When is losing your house keys a normal part of aging, and when does it signal the early stages of Alzheimer's? A new tool called the "Everyday Cognition" scale, or ECOG, helps to pinpoint the difference, says University of California, Davis, psychologist Sarah Tomaszewski Farias, PhD, who led the scale development team.
ECOG consists of 39 questions about a person's ability to complete common tasks, such as keeping track of a conversation or shopping for a few items without a list. It's completed by a spouse or someone else who knows the older adult well.
According to a study published in Neuropsychology (Vol. 22, No. 4), ECOG differentiates between people with mild cognitive impairment and normally aging adults.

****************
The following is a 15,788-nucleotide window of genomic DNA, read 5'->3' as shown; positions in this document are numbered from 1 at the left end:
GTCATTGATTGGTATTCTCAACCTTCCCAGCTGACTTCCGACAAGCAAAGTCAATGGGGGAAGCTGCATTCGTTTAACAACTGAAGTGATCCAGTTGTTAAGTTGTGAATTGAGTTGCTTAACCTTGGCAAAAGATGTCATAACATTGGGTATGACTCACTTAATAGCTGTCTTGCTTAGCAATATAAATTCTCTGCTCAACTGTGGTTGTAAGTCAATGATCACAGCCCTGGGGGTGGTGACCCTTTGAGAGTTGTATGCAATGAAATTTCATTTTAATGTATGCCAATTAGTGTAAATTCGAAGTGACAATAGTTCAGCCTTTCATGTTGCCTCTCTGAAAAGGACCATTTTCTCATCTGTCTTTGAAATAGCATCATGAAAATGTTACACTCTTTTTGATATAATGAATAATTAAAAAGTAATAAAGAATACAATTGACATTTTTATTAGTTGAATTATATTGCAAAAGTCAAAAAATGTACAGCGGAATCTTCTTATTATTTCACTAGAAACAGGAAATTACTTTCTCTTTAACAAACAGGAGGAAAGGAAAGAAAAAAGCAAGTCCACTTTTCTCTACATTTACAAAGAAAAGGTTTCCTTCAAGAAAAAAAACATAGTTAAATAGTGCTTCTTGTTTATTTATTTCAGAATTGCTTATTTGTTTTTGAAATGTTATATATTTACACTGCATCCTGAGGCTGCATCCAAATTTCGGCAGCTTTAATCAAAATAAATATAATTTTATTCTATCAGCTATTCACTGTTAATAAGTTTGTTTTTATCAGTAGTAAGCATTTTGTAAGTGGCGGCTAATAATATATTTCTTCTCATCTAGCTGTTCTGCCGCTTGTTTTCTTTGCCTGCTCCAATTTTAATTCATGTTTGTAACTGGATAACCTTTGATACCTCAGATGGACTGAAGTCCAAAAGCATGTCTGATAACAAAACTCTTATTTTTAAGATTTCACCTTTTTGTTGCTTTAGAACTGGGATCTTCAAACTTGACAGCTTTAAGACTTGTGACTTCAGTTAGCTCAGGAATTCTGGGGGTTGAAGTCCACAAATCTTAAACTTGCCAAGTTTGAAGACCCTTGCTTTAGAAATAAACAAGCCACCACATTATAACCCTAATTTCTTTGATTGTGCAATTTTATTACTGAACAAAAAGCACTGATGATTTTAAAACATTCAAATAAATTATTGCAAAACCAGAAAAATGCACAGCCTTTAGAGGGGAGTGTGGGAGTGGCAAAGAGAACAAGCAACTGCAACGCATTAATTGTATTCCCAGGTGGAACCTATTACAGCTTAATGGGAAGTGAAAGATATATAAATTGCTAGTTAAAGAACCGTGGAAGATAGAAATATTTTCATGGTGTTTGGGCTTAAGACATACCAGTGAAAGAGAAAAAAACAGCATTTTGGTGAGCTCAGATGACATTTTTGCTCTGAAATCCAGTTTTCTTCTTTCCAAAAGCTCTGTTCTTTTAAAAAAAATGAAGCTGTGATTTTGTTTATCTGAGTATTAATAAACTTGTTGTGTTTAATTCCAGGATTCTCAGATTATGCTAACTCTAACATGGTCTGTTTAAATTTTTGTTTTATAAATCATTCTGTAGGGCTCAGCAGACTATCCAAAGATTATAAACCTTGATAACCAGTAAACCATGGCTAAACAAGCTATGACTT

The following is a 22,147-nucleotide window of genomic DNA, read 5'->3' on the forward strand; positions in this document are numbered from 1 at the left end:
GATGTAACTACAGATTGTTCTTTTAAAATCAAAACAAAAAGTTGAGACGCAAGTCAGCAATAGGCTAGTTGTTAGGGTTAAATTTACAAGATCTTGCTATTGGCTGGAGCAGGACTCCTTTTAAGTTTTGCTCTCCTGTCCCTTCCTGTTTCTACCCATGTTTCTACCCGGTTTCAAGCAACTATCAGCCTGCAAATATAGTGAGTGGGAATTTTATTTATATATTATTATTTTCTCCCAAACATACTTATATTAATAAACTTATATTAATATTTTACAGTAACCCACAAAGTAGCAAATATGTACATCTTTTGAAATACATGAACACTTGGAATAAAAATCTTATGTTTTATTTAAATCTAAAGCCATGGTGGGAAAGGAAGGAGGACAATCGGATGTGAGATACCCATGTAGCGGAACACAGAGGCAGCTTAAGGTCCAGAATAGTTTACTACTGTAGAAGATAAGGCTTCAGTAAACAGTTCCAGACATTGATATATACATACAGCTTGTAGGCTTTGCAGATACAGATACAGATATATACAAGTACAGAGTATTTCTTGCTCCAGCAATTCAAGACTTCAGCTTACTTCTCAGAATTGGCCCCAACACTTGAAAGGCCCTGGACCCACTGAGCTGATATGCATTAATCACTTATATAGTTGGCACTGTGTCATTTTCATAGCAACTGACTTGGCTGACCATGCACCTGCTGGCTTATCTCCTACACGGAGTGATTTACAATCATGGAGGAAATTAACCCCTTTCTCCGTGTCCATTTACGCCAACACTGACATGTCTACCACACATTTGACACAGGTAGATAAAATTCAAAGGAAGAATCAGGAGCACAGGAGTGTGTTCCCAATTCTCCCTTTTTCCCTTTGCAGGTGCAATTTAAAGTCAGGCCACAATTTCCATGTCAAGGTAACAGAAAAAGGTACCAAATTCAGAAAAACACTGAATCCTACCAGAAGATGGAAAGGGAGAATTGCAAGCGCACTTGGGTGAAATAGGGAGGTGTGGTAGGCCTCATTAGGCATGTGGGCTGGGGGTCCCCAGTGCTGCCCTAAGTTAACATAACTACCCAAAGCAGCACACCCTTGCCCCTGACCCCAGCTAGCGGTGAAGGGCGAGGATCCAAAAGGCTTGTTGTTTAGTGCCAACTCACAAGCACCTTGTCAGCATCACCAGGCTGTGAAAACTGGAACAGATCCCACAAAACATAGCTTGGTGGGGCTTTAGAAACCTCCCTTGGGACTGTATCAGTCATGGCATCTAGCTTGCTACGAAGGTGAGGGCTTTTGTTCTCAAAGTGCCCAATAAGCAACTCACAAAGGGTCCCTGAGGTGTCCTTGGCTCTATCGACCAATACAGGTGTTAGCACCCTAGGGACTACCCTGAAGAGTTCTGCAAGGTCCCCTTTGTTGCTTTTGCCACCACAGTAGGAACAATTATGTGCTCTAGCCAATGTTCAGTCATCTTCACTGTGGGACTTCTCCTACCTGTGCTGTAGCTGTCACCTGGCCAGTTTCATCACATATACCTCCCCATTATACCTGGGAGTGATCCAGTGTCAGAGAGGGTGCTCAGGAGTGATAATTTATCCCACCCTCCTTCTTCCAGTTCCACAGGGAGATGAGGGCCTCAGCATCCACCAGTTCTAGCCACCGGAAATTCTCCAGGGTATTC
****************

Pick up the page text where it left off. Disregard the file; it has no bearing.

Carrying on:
The test's future applications are what really excite Farias, who will use it in a longitudinal study to see if a person's trouble with any particular area of everyday functioning signals future dementia.
"It will help us try to anticipate what kind of changes people will experience and identify what kind of assistance older adults need," she says.
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